Despite these challenges, many companies are still filling jobs. The common theme with these companies is that these companies have done a review of their hiring selection process and found ways to fill roles without sacrificing the quality of the hires. How are they doing this? Here are some key points:
Do We Require All The "Must Have" Skills In The Job Description?
Most job postings are developed by the hiring manager. Generally, he or she puts together a "wish list" of the skills and qualifications required to successfully do the job. In an ideal world (i.e. softer job market), this is all well and good, however, it is not very practical to recruit to these specifications in a tight employment market. Many companies have undertaken a comprehensive review of the job postings to determine which skills are truly "must have" and which ones can be changed to "nice-to-have". With a certain amount of training and time on the job, a new hire could be brought up to speed on any of those skills that are somewhat lacking.
Can The Years Of Experience Requirement For The Role Be Reduced?
If you are not able to find a candidate with the number of years experience that you seek in the role, can your company scale back on the amount of years of experience and eventually bring this person up to speed in the role? This may be a viable option given that the senior level talent is not found locally and/or even the offer of relocation is not helping produce senior level candidates.
Can The Job Be Done Remotely Rather Than Onsite?
For certain key technical skills, the pool of qualified candidates may be very lacking in your geographical area. While it is always ideal to have each employee located in the main office, today's technologies (Internet, video conferencing, etc.) ease the need to have the person located onsite all the time. Potentially, combining the use of video technology as well as occasional onsite visits may be fine. The alternatives are trying to relocate the talent (expensive and not always practical as your geographical location may not appealing to this type of talent) or continue to recruit locally and takes months to fill the role (what is the cost to your company of a job being unfilled for months?)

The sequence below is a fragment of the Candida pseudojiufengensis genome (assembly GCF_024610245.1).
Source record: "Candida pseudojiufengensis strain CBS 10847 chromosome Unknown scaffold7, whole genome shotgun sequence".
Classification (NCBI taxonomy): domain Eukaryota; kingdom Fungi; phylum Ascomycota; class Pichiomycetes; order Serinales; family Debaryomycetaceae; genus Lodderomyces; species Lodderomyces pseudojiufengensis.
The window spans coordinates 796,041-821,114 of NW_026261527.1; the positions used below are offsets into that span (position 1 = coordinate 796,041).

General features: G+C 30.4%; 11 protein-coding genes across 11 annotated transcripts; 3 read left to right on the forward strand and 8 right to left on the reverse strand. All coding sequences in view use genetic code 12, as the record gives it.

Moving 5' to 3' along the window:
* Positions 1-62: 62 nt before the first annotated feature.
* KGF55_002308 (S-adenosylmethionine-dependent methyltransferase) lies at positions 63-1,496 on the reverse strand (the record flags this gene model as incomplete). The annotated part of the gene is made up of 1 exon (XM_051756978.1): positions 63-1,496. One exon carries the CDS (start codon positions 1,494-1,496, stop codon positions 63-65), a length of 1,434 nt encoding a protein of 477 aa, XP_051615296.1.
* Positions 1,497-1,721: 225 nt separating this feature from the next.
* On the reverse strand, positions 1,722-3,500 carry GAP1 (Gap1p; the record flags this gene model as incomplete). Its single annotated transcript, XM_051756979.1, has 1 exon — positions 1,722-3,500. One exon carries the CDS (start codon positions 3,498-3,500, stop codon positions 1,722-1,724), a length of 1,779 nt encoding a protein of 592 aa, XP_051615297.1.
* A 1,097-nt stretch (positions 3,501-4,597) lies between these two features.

Reduce The Steps In Your Interview Process
An ideal interview process should initially start with a phone interview. If the phone interview proves successful, then the candidate should be brought onsite for a face-to-face interview. Many companies still insist on bringing candidates back for second or even third interviews. Is this really necessary? Candidates with great skills are in high demand and probably are interviewing with other companies besides your opportunity. If your competition has streamlined their hiring process to make a quick decision (one phone interview and one onsite interview), chances are you will lose this candidate if your hiring process is very prolonged.
Reduce The Number Of Interviewers In The Onsite Interview
Many companies run the candidates through a gauntlet of interviews and interviewers when onsite. In addition, many companies will not hire a candidate unless there is 100% consensus from the interview team. Is this really necessary? An ideal onsite interview should consist of interviews with the hiring manager and a few select peers. Too long and grueling an interview process is a sure turn-off for those candidates who skills are very much in demand.
Streamlining and improving your hiring process should allow your company to fill your key roles both effectively and quickly. In today's very competitive job market, it is a sure way to get a leg up on your competition for talent.